The Sun and Rain Weaver – Featured Story #8

A girl writing in a bookWe are sharing the next story in our series, Featured Short Stories, written by students in the Creative Writing Club.

Every week, the students in the club work on writing stories, sometimes from their own ideas, and sometimes from story prompts. This week’s story prompt was: Write a story about a girl that could control the weather.


This story was written by Chinwendu, aged 10. Enjoy!


The Sun and Rain Weaver

It was a Saturday morning, and I was sleeping peacefully in bed until


I opened my eyes, and my irritating brother Aaron burst into my room, my door slamming against the wall.

“Do you mind?” I shouted, pushing him off my bed, where he had been jumping frantically.

“But it’s my birthday,” he said, climbing back on and sitting on my legs.

“I don’t care,” I said sharply. “Get off me!”

I shoved him, and he fell off my bed with a thud. The sunny sky I could see from my bedroom window had turned into an angry grey.

Aaron started screaming in pain, and I grabbed my pillow and swung it at him. It hit him directly in his face.

“Shut up,” I hissed.

Just then, Mum burst into the room. Aaron was still on the floor, fake-crying, while I was sitting in bed, feeling rather distressed.

“What are you doing, Rainey?” She said, picking up Aaron from the floor.

“You should be asking Aaron,” I said. “He’s the one who thinks it’s ok to barge into my room while I’m trying to sleep!”

“It doesn’t mean you should hurt him! It’s his birthday, for goodness’ sake!”

“But it’s not fair!” I moaned. “You always tell me off but never Aaron!”

“He’s only five.”

“I’m six now!” screamed Aaron.

“Right, six. Now quit acting like a baby and behave like a proper fourteen-year-old, Rainey. You’re too old for this and I don’t have time. I need to go set up for Aaron’s party and you’re going to help. Understand?”

I grumbled.



All of a sudden, there was a loud clap of thunder and a flash of lightning as it started raining heavily. We all looked out of the window. Mum shook her head, sighed, and left my room, taking Aaron with her.



When I was finally brave enough to show up downstairs, after showering and getting dressed, I walked into the kitchen to make myself some cereal. There were banners up everywhere saying: HAPPY 6TH BIRTHDAY AARON.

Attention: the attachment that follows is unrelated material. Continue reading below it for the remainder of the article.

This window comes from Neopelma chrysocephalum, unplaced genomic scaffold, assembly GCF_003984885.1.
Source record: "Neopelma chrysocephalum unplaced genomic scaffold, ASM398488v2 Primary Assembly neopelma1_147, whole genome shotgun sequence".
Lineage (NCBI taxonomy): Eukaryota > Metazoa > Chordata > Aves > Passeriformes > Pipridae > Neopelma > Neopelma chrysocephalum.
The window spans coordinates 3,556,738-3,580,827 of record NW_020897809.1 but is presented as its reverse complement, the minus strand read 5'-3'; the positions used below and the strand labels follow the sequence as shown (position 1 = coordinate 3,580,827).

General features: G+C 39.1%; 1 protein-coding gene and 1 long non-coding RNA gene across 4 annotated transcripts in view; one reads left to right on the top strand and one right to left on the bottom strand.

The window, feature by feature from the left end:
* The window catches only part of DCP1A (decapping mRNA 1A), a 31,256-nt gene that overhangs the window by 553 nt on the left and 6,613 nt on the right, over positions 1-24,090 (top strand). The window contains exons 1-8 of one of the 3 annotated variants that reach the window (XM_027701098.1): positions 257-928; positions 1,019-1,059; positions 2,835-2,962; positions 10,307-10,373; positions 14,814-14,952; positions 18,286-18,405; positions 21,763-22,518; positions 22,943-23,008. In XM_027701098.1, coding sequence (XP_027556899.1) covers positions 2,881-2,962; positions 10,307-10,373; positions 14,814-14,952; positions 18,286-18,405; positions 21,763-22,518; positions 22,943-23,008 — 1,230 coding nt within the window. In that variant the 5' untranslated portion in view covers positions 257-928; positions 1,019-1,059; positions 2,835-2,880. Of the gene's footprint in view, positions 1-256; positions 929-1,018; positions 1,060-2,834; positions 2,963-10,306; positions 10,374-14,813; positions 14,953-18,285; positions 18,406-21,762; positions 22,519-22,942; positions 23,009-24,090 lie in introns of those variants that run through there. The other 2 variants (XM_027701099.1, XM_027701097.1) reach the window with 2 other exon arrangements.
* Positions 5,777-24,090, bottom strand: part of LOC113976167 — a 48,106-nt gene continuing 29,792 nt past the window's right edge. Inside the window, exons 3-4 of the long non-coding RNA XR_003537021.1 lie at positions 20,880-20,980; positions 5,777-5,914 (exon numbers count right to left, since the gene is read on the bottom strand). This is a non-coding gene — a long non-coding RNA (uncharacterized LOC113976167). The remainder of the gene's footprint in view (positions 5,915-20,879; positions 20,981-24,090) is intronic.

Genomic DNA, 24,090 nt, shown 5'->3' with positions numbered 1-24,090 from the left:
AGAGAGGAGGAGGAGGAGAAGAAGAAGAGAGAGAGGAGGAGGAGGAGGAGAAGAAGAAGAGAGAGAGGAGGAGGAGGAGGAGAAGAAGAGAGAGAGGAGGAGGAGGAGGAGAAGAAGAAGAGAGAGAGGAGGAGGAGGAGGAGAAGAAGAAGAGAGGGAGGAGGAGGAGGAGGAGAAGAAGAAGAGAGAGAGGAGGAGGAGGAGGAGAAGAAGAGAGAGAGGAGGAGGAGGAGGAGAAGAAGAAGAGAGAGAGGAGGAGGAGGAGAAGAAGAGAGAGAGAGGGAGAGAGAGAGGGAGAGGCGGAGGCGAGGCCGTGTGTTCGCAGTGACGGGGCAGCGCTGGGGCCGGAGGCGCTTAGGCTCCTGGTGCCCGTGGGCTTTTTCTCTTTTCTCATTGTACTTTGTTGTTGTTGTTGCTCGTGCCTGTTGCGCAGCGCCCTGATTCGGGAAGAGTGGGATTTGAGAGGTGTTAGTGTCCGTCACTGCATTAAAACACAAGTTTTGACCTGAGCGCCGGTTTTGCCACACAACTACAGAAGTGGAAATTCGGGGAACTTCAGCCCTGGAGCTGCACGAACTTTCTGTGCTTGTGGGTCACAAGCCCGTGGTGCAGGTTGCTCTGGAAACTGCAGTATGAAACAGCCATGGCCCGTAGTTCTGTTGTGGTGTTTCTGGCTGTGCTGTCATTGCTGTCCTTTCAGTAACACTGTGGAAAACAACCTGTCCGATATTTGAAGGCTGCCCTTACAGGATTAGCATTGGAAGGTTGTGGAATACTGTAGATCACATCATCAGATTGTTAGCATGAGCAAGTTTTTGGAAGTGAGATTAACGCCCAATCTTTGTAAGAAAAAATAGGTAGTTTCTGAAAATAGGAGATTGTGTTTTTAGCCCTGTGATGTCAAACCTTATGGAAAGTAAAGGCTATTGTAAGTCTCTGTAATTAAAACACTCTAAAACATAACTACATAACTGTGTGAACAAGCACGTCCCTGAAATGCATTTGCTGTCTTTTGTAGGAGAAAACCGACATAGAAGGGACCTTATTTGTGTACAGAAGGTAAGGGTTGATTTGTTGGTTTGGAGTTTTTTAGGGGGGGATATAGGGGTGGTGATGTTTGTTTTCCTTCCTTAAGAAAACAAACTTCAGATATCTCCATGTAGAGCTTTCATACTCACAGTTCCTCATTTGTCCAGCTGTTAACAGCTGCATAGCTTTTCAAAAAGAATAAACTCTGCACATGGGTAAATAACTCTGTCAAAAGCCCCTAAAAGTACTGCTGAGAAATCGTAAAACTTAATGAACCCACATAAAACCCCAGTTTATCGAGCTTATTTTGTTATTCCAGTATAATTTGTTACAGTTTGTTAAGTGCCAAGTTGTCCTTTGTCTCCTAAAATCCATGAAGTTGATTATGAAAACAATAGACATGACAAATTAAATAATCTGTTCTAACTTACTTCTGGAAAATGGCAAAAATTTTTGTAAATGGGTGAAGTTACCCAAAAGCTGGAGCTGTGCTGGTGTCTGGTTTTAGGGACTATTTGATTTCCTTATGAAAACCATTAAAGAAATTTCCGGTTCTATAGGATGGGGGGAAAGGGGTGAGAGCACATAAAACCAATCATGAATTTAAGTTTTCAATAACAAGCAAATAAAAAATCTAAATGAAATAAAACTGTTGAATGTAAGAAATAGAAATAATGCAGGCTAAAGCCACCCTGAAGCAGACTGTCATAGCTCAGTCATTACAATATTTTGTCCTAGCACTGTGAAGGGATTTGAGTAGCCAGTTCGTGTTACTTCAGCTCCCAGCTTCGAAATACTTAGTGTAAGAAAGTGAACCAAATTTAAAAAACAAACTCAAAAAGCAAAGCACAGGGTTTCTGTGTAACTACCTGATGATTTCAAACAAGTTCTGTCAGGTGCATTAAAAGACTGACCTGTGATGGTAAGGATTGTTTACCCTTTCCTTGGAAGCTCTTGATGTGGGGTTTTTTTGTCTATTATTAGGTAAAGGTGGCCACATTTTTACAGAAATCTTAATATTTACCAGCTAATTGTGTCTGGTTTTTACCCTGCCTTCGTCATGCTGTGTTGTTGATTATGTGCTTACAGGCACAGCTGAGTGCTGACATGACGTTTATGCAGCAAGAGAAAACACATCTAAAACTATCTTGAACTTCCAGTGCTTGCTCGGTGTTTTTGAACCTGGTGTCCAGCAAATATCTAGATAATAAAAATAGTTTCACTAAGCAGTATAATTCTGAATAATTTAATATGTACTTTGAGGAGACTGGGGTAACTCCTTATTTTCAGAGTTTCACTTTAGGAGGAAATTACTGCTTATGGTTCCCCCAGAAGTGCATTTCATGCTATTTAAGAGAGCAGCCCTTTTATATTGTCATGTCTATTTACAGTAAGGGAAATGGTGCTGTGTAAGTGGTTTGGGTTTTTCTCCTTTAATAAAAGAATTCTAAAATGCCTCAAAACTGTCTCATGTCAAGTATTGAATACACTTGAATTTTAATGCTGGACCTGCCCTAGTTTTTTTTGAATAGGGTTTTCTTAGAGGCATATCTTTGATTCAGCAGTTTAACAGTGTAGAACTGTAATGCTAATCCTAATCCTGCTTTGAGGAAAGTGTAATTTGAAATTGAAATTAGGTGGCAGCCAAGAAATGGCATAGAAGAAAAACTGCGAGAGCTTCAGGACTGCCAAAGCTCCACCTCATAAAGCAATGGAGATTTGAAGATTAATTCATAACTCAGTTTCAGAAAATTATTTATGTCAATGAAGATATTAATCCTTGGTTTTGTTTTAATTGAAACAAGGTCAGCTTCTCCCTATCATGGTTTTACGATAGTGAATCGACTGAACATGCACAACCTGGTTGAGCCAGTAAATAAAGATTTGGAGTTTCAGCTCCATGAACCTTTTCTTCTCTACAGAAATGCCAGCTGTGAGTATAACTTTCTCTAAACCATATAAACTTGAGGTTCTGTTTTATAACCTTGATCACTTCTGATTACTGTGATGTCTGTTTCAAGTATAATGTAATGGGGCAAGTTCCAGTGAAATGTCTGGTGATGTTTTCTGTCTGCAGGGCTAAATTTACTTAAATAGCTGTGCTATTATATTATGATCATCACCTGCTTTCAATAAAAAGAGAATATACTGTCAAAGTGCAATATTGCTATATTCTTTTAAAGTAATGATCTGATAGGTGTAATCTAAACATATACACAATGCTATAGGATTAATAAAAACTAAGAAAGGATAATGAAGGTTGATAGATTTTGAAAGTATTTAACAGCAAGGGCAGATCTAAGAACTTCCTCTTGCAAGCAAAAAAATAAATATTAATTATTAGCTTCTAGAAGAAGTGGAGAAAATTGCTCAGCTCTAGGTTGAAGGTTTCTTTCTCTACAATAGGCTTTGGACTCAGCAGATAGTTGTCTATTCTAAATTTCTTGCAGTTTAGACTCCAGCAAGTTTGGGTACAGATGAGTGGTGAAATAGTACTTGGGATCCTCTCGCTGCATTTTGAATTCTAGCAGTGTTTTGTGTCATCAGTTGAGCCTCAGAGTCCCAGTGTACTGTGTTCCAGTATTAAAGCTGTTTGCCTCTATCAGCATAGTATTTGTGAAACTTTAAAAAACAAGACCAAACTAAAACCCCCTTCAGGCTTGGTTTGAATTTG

There were balloons everywhere too, including on the kitchen floor. I waded through the mass of balloons to the fridge, where pictures of Aaron were stuck all over it. I didn’t think anyone would notice me at all that day. All the focus was on Aaron. Tiny, immature Aaron. The rain had stopped and started again every time I thought of something negative.

What’s going on? I thought.

Soon enough, guests started arriving. After helping Mum to set things up and organise the snacks, I dodged between the crowds of excited kids and their parents and managed to escape to my room. I hadn’t been mad in a while so it was sunny outside. As I approached my room, I realised that my door was open and there was a faint sound of talking coming from the room.

Surprise, surprise, it was Aaron and his friend James. Not being able to take it anymore, I lost it.

“What is wrong with you?” I screamed. “First you storm into my room this morning and get me into trouble, and now you think it’s okay to hold a conversation with your friend in my room!”

This seemed to shock him, and his friend too. Surprisingly, he didn’t start crying. Instead, he walked over to my window and stared out at the dark, gloomy sky, raindrops falling heavily on the window pane, lightning flashing violently.

“Are you making it rain?” Aaron asked suddenly.


“Every time you get angry it rains, but when you’re happy, it’s sunny.”

“I don’t know,” I said, throwing myself onto my bed.

“Think happy thoughts,” said James. I had forgotten he was still in the room. I was quite annoyed that he was telling me what to do, but I figured that there was no point getting angry now, as everyone had probably had enough of the on and off rain.

I closed my eyes and imagined I was on the beach, with Dad. He’s humming a tune, while I bury him in mounds of sand. He laughs while I do it, not caring at all, while Mum is in the background shouting, “Stop that Rainey!”